KIGALI - President Paul Kagame has called on African countries to scrap the death penalty as it not only denies victims the fundamental right to life but is also not an effective form of punishment.
The President was speaking at the opening of the Regional Conference on the Abolition or Moratorium on the Execution of the Death Penalty yesterday.
The conference was co- organised by the government and Hands off Cain, an International NGO that advocates for the abolition of the death penalty.
“In my opinion, the answer to whether the death penalty should or should not be abolished lies in another question,” Kagame said.
“Does the legal taking away of life really provide the most effective deterrent, offering us enough substantial evidence to tie us to this form of punishment? I believe it does not.”
The Head of State said that Rwanda’s experience has demonstrated that abolishing the death penalty gave people a new lease on life – and this contributed to the healing of the society especially after the 1994 Genocide against the Tutsi.
He noted that despite bitterness in the hearts of the victims and their families, ‘historical circumstances’ meant that Rwanda took a definite stand on the subject and abolished the death penalty in 2007.
“Rwanda is committed to the protection of fundamental human rights for all. There was a time in our history when some Rwandans were denied these rights, including the right to life,” Kagame said.
“Over the years, this denial culminated in the death of more than one million people in the genocide of 1994.”
The President pointed that after the Genocide, the laws that existed then provided that those who killed should suffer the ultimate punishment – death, which would mean that more lives, in addition to the one million, would have been lost.
“Regardless of the extreme circumstances, there is no doubting the social consequences that would have accompanied such a mass execution,” he said.
“What we needed most was a way to punish crime, end impunity, heal the physical and emotional wounds of survivors of the genocide and deliver justice to all.”
The President added that after wide consultations and debate, Rwandans came to the conclusion that, under the then circumstances, execution of offenders was not the form of justice that the people needed.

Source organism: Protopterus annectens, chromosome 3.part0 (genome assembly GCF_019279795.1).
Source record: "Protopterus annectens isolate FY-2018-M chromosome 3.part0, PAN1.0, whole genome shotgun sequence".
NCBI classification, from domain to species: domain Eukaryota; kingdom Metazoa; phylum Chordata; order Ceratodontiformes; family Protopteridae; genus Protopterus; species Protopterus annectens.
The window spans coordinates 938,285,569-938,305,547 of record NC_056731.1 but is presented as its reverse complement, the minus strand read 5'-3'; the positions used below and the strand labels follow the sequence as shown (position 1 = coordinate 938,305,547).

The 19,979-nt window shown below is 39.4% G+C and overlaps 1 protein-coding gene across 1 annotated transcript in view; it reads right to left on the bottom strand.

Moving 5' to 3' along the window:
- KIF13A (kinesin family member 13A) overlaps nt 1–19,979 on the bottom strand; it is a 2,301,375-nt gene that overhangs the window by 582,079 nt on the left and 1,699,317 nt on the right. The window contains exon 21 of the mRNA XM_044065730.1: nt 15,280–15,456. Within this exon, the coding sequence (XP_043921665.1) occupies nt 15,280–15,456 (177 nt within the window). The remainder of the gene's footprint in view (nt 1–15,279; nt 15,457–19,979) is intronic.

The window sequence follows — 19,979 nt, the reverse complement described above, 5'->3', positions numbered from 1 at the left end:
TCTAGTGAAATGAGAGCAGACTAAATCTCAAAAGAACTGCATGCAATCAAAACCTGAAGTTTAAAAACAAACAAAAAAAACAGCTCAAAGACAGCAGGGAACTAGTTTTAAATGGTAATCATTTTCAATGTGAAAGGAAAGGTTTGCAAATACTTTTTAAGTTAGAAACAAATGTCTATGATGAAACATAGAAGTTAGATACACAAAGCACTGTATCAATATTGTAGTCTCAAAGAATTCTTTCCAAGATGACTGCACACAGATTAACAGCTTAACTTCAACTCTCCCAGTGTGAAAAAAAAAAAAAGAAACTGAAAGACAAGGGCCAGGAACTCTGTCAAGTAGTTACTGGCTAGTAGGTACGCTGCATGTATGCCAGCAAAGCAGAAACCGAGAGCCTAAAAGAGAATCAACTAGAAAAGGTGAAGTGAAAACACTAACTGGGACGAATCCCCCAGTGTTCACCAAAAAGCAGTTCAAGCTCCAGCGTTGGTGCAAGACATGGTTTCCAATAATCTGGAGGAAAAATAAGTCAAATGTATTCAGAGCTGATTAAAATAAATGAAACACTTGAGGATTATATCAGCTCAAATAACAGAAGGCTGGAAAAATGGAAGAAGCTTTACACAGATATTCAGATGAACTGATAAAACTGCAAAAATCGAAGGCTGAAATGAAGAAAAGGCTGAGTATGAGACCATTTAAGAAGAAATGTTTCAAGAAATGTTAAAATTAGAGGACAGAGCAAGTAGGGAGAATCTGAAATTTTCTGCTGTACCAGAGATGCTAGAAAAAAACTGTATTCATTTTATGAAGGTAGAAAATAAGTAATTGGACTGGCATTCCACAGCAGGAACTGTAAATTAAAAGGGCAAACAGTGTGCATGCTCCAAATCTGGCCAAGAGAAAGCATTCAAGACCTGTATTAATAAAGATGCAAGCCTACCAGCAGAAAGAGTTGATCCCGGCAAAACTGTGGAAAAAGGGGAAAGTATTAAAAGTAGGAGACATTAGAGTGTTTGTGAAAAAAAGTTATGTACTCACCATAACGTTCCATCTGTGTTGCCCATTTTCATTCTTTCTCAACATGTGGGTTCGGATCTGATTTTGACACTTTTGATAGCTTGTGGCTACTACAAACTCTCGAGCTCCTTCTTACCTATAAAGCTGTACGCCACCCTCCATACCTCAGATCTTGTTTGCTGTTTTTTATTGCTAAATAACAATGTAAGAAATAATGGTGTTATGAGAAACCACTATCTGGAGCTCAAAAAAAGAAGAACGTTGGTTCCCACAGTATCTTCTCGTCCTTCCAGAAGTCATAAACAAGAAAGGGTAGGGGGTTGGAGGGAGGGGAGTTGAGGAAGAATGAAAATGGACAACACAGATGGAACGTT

“The government could not become a mass executioner in order to correct mass murder. So we chose to break with the past and abolish the death penalty in order to move forward.”
President Kagame pointed out that Rwandans have achieved an unimaginable degree of unity and reconciliation because a culture of forgiveness – not vengeance – has taken root.
Louis Michel, the co-chair of the African, Caribbean and Pacific-European Union Joint Parliamentary Assembly (ACP-EU), said that holding the meeting in Rwanda sets a good precedent, as it is among the few countries that have abolished the death sentence.
“Rwanda scrapping the death sentence, a short time after the 1994 Genocide, is something of great importance. Removing it did not only restore human values but it also ensured that people are accorded their full rights to life,” Michel said.
Michel commended 36 African countries, including those from Sub-Saharan Africa which have scrapped or suspended the death penalty, calling upon those that have not to expedite the processes.
He added that Rwanda decision to scrap the death penalty showed that the country’s leadership valued life.
The African Union (AU) Chairman, Dr. Jean Ping emphasised that the AU is committed to global efforts to abolish the death penalty.
“As you might know, all African countries are parties to the Banjul African Human and People’s Rights and therefore are aware that the death sentence is a violation of this charter,” he said
Aldo Ajello, the Honorary President of Hands off Cain, said that Rwanda, after the Genocide, set the pace by abolishing the death penalty and opting for justice that unites and reconciles the criminal and victim.
Ajello, who is also EU Special Representative for the African Great Lakes Region, hailed Gacaca traditional courts for delivering justice where many thought they would fail, observing that trying over one million cases successfully, in a short period, is something that cannot be matched anywhere.
The Minister of Justice, Tharcisse Karugarama, said that the decision to abolish the death penalty was built on the principle that avenging death by death did not serve justice but rather increase the bitterness within the hearts of both the perpetrators of the Genocide and victims.